While India’s billionaire business moguls have attracted billions in capital, India’s National Investment and Infrastructure Fund (NIIF) has proceeded at a slower pace of investment – but the situation looks set to change as the fund develops new partnerships and strategies.

This week, the NIIF launched a US$600 million India-Japan Fund (IJF) in collaboration with the Japan Bank for International Co-operation (JBIC), an investment arm of the Japanese government. The IJF is being billed as a major leap forward in the partnership between the two countries. In a statement, the Ministry of Finance said the NIIF would provide 49% of the target investment with JBIC contributing the remaining 51%. The IJF will be managed by NIIF Ltd. The bilateral fund’s goal will be to channel investment into environmental sustainability and low-carbon emission strategies and become the preferred partner for facilitating Japanese investment in India.

The Indian government has 49% stake in NIIF with the rest held by marquee foreign and domestic investors and multilaterals, including ADIA, Temasek, OTPP, AustralianSuper and AIIB. NIIF is structured in three different funds: Master Fund (the largest infrastructure fund in India), Fund of Funds, and Strategic Fund.

NIIF has been on a mission to attract co-investment with institutional investors and is reportedly engaged in talks for a INR20 billion (US$244 million) infrastructure investment trust that would include some assets from Athaang Infrastructure, which operates toll roads. The investment would be a private placement and media reports suggested fund raising would take place by September, although there is no further news on when the target will be reached.

In May, local media reported it was planning to launch its second fund-of-funds (FoF) to raise US$1 billion to invest in the funds of local asset managers, possibly launched by the end of the year. NIIF’s first FoF received commitments of US$600 million, aiming to invest in up to 10 Indian private equity funds – at present, the fund’s website lists seven funds with a total allocation of US$463 million, the biggest of which are the Green Growth Equity Fund (US$130 million) and the Multiples Private Equity Fund III (US$106 million). Although the NIIF has stated its AUM is US$4.2 billion, recent transactions suggest that it has grown to more than US$5 billion.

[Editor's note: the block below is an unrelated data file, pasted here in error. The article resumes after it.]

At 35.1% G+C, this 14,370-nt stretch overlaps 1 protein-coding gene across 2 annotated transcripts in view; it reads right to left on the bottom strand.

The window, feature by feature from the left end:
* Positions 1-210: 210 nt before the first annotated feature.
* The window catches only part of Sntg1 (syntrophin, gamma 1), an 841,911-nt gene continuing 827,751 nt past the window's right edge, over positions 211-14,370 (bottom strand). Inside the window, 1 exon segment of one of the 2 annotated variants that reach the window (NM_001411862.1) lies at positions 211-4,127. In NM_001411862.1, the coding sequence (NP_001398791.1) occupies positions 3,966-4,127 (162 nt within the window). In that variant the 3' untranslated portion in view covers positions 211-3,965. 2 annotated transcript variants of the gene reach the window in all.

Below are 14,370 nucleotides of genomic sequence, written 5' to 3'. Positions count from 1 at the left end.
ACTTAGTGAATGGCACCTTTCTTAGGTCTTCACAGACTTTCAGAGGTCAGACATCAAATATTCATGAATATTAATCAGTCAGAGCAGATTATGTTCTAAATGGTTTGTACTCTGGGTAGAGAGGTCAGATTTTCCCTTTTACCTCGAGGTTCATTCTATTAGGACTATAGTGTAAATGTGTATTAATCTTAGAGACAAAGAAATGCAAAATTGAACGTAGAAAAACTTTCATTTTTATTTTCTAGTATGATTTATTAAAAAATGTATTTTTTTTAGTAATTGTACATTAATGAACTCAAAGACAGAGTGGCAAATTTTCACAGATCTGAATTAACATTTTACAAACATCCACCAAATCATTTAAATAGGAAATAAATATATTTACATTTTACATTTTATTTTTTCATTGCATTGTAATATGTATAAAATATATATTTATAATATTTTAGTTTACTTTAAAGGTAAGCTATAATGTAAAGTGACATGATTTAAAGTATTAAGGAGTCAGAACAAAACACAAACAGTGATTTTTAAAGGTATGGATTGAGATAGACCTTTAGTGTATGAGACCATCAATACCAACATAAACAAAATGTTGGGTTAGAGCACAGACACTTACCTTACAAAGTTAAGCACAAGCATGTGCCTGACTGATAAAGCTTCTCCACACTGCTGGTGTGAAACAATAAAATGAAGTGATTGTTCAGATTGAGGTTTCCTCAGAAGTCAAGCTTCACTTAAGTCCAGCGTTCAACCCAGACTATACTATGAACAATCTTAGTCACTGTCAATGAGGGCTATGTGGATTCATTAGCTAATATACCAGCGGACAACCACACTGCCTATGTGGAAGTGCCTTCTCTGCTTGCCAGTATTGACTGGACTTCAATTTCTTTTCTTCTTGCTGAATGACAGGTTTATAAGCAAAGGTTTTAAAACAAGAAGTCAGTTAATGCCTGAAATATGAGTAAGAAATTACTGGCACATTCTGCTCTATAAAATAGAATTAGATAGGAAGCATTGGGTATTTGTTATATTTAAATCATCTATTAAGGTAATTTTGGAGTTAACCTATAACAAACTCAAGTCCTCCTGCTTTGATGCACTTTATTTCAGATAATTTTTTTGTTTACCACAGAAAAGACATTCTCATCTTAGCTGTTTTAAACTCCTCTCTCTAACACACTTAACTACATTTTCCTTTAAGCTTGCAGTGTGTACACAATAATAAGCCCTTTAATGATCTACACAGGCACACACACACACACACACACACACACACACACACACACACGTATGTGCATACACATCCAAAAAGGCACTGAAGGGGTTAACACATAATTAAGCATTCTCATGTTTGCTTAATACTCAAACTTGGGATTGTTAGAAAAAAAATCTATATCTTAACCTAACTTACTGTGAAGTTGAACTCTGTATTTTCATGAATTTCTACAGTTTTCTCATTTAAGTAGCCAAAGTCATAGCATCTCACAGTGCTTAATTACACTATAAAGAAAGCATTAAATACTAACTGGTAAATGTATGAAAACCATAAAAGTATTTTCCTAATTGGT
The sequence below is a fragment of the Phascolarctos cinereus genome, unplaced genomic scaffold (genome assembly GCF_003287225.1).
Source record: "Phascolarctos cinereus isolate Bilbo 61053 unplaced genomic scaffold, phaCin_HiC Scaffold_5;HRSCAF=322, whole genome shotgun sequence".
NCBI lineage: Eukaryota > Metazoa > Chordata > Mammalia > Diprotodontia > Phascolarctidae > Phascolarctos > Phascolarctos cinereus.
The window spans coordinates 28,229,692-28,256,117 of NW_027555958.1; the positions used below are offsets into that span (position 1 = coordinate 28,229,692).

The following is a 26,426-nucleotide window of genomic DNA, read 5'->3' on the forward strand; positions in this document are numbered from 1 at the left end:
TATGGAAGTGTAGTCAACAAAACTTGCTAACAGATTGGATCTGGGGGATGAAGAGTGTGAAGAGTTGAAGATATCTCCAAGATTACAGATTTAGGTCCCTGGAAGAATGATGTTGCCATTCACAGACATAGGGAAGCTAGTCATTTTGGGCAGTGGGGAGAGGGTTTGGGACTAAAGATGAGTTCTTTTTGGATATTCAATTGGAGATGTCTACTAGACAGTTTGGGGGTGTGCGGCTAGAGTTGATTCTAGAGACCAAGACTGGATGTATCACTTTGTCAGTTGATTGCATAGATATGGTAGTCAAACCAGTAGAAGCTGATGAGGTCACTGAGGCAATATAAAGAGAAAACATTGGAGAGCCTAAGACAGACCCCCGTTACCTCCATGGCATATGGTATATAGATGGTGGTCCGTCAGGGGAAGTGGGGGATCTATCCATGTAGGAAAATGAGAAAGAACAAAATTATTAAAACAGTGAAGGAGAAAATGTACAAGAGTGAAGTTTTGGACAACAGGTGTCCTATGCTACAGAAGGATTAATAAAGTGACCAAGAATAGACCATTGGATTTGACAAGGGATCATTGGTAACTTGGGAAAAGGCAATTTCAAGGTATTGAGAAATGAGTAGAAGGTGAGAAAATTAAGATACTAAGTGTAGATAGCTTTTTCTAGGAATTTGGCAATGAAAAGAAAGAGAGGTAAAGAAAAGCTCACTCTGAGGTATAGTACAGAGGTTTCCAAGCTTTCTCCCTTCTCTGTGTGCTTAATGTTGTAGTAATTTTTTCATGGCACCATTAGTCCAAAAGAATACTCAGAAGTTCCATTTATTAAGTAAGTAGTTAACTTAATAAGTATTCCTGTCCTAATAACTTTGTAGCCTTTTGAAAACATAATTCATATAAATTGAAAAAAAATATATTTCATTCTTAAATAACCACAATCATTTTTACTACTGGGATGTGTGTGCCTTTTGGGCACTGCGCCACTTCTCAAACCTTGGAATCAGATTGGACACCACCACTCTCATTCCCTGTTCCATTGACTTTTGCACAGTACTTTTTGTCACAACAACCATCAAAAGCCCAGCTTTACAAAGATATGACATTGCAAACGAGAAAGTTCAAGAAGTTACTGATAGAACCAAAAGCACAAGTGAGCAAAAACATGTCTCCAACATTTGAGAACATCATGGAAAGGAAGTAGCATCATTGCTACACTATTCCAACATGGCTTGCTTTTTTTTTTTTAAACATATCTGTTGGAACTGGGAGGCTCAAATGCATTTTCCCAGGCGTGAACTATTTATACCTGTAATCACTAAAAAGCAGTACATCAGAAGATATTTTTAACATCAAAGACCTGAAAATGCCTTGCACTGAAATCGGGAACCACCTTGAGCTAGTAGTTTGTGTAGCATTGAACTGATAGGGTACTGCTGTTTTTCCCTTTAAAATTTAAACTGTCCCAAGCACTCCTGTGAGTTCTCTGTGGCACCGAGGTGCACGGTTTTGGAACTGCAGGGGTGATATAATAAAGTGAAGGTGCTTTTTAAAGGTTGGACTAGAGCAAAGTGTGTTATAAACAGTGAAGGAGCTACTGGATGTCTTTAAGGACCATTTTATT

Compared to the big ticket deals secured by the Ambani and Adani business empires, NIIF has operated under the radar with many foreign sovereign wealth funds and public pension funds preferring to originate their own deals, particularly in renewables. This looks like it is about to change.

India’s quasi-SWF is ramping up its mission to deliver infrastructural improvements with affiliate Ayana Renewable Power (owned by NIIF, British International Investment (BII) and the Green Growth Equity Fund), announcing that it had signed a Power Purchase Agreement with Aditya Birla Group’s Hindalco Industries for the supply of 100 MW of renewable energy to its smelter plants in Odisha. Electricity will be supplied from solar and wind sources, in partnership with Greenko, which is backed by ADIA and GIC. The deal will will take Ayana’s cumulative capacity close to 5GW, putting it halfway to its goal of 10GW by 2025.

Bond markets are being tapped for infrastructure financing, with NIIF Infrastructure Finance (which is 39.7% owned by NIIF via its strategic fund, 25.1% by the office of the President, 30.8% Aseem Infrastructure Finance and 4.4% by HDFC) announcing in the summer its plans to raise INR5 billion (US$61 million) through 10-year AAA-rated bonds maturing in 10 years. In April, the company raised INR4 billion via the reissue of 7.17% August 2031 bonds. NIIFIFL invests in infrastructure projects that have completed at least one year of commercial operations. By 2022, the loan book of NIIF IFL grew 67% to INR142 billion with expansion largely driven by the solar renewable segment over the past few years, while the share of the road segment has gradually declined.

The fund is also looking to support the South Asian nation’s digital infrastructure to support the rapidly growing e-commerce and fintech sectors. Strategic concerns prompted NIIF to announce earlier this year a partnership - Digital Edge DC - with Singapore’s Digital Edge and AGP DC InvestCo to develop a pan-India portfolio of hyperscale data centers.  It is starting with a US$2 billion investment in one of the country’s biggest facilities, a greenfield 300MW hyperscale facility in Navi Mumbai. The NIIF-backed platform is expected to provide a competitive advantage to India’s economy in the long run. Moving forward, Digital Edge DC will continue to capture the demand of the market via investing heavily in more data centers, as aligned with its strategy to further build its cloud standing.

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